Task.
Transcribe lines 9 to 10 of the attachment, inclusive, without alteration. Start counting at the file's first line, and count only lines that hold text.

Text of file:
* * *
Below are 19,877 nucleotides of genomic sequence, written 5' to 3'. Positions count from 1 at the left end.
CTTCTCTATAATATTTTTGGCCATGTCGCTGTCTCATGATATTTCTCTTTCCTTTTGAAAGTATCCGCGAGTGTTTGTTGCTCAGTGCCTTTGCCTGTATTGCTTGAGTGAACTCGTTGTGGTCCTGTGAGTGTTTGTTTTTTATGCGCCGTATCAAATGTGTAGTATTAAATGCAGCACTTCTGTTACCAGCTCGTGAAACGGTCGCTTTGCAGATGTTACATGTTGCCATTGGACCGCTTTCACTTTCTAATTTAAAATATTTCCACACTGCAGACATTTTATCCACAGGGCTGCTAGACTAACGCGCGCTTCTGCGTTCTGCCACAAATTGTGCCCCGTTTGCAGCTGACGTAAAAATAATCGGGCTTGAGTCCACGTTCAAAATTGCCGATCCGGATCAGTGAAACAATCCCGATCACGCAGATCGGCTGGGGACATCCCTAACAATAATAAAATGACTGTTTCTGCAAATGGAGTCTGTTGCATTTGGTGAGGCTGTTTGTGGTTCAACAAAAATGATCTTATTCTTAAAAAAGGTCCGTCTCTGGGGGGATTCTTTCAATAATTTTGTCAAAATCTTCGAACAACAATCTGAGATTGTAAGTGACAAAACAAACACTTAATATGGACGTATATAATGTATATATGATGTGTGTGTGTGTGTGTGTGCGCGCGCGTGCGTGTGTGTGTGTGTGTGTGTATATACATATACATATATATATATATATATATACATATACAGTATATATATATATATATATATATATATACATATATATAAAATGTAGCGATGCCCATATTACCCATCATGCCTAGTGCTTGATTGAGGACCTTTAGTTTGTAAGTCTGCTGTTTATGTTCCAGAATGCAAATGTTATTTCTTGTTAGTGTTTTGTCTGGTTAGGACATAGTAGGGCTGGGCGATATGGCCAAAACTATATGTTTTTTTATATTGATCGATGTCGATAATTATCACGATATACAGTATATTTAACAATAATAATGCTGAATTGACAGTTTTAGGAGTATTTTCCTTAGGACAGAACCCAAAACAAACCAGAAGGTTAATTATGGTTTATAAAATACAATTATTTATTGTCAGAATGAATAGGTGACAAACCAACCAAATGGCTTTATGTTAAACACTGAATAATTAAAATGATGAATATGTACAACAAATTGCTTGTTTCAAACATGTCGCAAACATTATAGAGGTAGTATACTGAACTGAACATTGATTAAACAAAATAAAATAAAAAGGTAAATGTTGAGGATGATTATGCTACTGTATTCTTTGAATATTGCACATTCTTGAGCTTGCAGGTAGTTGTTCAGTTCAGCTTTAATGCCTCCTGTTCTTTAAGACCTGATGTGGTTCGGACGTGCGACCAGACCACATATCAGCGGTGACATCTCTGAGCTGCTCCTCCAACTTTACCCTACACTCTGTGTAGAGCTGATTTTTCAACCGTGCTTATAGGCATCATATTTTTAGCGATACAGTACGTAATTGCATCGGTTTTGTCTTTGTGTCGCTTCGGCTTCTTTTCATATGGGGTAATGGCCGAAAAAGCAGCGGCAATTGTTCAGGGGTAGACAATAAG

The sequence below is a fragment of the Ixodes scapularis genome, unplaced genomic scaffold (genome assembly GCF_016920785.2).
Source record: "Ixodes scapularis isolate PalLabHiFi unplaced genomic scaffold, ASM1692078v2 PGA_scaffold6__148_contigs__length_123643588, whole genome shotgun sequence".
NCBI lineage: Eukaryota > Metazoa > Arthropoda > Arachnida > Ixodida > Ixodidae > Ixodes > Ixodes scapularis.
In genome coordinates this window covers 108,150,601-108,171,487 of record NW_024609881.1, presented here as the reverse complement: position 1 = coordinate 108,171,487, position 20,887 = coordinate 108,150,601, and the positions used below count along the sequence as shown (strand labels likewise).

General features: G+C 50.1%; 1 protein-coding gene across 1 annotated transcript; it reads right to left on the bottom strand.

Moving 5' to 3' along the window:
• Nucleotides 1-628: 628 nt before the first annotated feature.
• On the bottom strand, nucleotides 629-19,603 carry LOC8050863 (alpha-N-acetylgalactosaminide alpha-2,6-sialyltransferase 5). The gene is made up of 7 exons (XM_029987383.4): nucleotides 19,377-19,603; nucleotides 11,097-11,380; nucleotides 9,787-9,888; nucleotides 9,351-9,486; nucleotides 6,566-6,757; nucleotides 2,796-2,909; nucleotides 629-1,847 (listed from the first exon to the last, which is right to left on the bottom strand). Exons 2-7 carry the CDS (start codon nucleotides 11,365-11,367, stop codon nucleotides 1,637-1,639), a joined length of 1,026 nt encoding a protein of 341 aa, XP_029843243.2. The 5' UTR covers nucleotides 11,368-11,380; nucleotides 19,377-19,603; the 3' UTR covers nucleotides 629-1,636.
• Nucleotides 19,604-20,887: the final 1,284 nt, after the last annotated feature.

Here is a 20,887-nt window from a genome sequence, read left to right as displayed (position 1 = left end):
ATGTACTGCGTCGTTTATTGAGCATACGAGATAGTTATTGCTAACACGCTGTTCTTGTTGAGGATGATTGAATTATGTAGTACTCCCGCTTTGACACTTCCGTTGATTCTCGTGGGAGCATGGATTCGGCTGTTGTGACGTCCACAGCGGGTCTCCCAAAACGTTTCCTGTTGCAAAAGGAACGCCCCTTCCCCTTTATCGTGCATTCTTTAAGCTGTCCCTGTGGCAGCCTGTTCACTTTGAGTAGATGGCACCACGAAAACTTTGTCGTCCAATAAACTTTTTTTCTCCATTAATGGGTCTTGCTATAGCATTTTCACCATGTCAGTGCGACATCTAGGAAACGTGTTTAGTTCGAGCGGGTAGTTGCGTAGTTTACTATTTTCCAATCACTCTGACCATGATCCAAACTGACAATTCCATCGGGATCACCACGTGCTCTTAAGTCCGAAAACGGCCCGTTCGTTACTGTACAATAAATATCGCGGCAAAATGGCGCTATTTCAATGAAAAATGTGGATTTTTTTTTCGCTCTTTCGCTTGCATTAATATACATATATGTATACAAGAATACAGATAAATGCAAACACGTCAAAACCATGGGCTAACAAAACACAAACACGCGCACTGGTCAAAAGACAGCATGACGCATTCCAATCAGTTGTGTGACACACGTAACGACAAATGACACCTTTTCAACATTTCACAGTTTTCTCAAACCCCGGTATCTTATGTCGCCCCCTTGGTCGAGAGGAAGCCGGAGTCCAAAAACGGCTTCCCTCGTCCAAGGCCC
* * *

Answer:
• Nucleotides 1-628: 628 nt before the first annotated feature.
• On the bottom strand, nucleotides 629-19,603 carry LOC8050863 (alpha-N-acetylgalactosaminide alpha-2,6-sialyltransferase 5). The gene is made up of 7 exons (XM_029987383.4): nucleotides 19,377-19,603; nucleotides 11,097-11,380; nucleotides 9,787-9,888; nucleotides 9,351-9,486; nucleotides 6,566-6,757; nucleotides 2,796-2,909; nucleotides 629-1,847 (listed from the first exon to the last, which is right to left on the bottom strand). Exons 2-7 carry the CDS (start codon nucleotides 11,365-11,367, stop codon nucleotides 1,637-1,639), a joined length of 1,026 nt encoding a protein of 341 aa, XP_029843243.2. The 5' UTR covers nucleotides 11,368-11,380; nucleotides 19,377-19,603; the 3' UTR covers nucleotides 629-1,636.